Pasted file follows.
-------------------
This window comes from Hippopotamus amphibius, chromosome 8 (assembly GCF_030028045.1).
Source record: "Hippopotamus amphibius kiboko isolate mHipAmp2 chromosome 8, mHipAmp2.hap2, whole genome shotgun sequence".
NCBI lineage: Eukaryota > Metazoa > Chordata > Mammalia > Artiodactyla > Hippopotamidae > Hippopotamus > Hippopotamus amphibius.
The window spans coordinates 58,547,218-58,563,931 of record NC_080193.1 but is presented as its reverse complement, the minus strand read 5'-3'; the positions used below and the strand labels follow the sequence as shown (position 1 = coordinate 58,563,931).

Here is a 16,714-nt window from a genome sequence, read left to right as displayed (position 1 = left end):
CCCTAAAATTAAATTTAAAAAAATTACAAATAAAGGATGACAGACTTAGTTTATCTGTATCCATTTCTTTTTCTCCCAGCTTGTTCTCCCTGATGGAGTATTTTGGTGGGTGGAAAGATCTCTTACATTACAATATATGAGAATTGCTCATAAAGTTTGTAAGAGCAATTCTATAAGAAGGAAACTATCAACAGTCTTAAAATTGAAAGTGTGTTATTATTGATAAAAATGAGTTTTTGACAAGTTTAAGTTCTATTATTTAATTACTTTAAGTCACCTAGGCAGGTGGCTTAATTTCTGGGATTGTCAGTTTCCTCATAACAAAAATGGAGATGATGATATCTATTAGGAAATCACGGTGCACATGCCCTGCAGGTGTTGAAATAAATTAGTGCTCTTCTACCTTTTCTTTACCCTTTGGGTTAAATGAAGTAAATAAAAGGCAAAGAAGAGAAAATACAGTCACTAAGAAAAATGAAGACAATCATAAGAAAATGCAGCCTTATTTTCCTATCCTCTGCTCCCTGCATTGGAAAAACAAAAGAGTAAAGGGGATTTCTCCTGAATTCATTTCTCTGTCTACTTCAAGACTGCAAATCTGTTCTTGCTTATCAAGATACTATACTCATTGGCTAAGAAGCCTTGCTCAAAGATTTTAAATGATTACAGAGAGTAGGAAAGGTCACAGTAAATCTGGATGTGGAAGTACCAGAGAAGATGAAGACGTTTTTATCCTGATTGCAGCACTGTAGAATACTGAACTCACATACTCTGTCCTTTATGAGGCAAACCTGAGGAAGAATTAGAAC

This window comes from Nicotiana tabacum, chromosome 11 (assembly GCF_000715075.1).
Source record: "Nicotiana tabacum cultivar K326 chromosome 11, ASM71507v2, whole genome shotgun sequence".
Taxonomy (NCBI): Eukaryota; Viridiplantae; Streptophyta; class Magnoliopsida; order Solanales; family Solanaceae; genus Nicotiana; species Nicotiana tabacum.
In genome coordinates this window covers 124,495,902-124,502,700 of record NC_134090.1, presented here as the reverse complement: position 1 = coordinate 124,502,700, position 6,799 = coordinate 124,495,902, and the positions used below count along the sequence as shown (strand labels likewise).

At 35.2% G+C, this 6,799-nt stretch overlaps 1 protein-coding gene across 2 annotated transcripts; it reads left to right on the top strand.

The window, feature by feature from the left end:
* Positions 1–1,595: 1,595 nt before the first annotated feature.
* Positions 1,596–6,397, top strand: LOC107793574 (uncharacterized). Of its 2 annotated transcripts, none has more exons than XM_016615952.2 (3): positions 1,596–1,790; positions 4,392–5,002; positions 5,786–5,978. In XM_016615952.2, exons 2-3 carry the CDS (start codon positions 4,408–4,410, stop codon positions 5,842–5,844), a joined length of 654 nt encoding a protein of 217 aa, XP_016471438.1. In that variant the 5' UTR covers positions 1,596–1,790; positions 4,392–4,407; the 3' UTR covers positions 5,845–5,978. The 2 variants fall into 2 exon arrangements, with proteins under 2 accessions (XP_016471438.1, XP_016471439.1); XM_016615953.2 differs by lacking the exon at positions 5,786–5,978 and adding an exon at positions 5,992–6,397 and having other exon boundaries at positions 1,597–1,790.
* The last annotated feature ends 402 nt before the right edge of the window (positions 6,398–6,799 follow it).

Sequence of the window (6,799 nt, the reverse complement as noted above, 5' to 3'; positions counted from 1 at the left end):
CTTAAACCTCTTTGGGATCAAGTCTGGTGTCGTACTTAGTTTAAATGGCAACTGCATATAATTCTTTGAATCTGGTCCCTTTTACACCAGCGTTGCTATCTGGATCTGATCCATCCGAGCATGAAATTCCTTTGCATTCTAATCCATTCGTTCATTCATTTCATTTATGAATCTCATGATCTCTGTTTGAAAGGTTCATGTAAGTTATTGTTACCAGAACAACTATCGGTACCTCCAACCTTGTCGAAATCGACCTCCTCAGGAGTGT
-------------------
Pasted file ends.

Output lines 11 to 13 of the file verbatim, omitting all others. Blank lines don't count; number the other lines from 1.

At 35.2% G+C, this 6,799-nt stretch overlaps 1 protein-coding gene across 2 annotated transcripts; it reads left to right on the top strand.

The window, feature by feature from the left end:
* Positions 1–1,595: 1,595 nt before the first annotated feature.